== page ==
Exploring the Predictive Power of Seismic Geomorphology to Assess Reservoir Quality of Gravity-Flow Sandstones.
Advances in computational power have allowed acquiring and processing of increasingly large subsurface datasets which have the potential to bolster exploration over large portions of sedimentary basins. It is envisaged that soon automated seismic interpretation processes will be paramount for unleashing the full potential of such extensive seismic datasets. However, the success of this approach relies on training these processes so for them to recognise valuable subsurface assets. With this research, we test the hypothesis that the rheology of gravity-flows dictates the planform geometry of the associated fan deposits. If this control exists, seismic geomorphology has the potential to predict the sedimentary characteristic, hence the reservoir quality of these sedimentary bodies. We analysed the occurrence of hydrocarbon bearing reservoirs with total porosity in excess of 20% and multi-Darcy permeability from the Neogene section of basins in East Africa. The overall external geometry of the reservoirs was described at the seismic scale integrating seismic amplitude extractions, structure and isochron maps. The maps were generated from detailed interpretation of the top and base reservoir reflections. Core photos from these reservoirs were integrated into the seismic project. Examination of cores allowed identification of dominant sedimentary facies that enabled to propose a classification of the deposits in terms of dominant flow processes. The research so far has shown that confinement of flows exerts a great control in the shape of the deposits and resulted in sedimentary bodies with marked elongation at the seismic scale. The analysis of the reservoirs at the core scale indicated that these are dominated by massive, poorly sorted, medium- to coarse-grained sandstones, commonly with with floating oversize clasts, as well as beds with disrupted laminae and sandy conglomerates. These characteristics may indicate 'depositional freezing' from high-density flows with yield strength, which may have also contributed to the limited lateral spreading of the deposits analysed. Additional examples of gravity-flow sandstones from other basins would validate the value of these general trends. This research is funded by the Natural Environment Research Council UK. The data utilised in this project is kindly provided by Ophir Energy.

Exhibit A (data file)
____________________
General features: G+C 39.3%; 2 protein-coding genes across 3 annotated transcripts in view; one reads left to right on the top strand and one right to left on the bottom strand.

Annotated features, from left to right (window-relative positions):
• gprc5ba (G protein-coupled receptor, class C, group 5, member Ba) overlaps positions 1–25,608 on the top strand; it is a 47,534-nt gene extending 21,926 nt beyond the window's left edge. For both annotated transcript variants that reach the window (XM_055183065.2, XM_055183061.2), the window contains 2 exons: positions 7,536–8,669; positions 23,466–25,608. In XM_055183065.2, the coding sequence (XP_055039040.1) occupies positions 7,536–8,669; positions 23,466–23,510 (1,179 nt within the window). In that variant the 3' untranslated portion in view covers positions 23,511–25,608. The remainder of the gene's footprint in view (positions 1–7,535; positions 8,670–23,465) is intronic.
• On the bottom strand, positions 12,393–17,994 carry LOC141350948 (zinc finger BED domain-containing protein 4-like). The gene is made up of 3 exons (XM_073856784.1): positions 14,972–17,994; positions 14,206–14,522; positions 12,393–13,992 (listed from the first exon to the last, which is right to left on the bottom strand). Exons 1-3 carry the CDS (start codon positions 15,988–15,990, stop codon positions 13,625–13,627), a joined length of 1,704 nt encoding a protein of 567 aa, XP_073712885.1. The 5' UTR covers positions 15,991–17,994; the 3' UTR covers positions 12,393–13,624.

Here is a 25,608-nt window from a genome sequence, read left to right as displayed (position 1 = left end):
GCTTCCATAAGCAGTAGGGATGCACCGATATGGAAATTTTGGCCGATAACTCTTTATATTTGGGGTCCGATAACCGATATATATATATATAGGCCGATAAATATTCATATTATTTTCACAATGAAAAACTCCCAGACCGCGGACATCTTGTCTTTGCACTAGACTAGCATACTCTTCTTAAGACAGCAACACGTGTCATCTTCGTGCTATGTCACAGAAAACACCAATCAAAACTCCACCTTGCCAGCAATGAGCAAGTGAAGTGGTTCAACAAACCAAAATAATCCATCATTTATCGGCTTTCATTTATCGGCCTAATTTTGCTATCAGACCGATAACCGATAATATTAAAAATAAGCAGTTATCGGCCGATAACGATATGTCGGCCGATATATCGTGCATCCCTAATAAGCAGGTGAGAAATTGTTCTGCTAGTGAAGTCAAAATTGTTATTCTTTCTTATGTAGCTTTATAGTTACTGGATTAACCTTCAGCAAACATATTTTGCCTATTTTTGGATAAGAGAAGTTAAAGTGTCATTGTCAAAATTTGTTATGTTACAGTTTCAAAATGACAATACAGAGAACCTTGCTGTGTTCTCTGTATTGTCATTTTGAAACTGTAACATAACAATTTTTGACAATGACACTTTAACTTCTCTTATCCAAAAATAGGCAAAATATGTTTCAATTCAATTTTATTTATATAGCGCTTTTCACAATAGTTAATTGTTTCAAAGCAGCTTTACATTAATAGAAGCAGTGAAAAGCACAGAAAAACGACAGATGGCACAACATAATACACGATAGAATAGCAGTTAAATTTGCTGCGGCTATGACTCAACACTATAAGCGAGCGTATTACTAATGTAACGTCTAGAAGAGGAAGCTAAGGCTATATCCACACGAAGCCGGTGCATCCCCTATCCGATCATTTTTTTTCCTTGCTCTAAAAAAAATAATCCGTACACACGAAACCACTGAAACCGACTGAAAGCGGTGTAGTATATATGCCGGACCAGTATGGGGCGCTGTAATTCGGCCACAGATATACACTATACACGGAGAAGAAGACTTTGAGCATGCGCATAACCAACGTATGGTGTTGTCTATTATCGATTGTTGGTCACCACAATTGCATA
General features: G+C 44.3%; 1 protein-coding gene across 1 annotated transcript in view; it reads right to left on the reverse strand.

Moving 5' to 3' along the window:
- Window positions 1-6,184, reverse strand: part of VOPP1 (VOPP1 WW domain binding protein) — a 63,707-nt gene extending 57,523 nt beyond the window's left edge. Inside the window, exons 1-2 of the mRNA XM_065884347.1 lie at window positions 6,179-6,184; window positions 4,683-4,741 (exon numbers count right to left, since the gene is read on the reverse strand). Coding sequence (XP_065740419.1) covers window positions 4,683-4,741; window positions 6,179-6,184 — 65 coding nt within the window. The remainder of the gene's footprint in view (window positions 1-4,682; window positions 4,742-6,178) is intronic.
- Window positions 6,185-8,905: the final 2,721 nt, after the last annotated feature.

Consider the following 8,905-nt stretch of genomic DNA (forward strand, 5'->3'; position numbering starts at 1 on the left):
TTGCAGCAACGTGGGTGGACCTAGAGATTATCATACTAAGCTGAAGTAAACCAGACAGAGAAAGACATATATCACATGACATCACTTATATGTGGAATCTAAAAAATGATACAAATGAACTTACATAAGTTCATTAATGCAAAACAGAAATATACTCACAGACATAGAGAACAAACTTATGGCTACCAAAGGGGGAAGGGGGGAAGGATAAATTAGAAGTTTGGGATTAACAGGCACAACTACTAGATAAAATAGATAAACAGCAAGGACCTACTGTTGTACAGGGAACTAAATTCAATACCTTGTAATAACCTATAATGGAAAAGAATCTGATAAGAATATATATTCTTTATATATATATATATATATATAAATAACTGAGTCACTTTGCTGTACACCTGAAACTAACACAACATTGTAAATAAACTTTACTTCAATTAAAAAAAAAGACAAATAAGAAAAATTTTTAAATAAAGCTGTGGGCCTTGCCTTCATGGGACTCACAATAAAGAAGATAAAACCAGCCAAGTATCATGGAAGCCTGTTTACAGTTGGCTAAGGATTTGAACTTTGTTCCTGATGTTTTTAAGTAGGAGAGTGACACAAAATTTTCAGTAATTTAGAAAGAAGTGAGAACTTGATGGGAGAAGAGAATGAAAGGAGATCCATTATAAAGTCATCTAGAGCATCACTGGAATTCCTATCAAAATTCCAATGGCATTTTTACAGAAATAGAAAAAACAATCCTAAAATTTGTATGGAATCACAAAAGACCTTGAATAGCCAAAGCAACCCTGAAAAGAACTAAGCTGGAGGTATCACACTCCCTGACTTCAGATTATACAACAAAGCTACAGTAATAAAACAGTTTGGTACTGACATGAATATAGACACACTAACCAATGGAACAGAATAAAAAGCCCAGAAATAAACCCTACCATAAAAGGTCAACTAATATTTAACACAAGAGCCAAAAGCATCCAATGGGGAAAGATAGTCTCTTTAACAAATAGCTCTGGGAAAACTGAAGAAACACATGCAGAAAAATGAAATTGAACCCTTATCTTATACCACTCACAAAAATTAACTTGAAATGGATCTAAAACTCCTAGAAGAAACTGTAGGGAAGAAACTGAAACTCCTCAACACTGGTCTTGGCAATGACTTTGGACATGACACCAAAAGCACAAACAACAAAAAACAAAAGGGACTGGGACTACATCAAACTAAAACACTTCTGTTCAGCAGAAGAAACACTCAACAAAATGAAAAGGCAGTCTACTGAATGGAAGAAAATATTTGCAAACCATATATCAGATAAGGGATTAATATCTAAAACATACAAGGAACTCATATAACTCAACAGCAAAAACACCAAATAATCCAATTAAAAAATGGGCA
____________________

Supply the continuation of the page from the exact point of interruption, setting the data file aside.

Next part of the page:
AAPG Datapages/Search and Discovery Article #90332 © 2018 AAPG International Conference and Exhibition, Cape Town, South Africa, November 4-11, 2018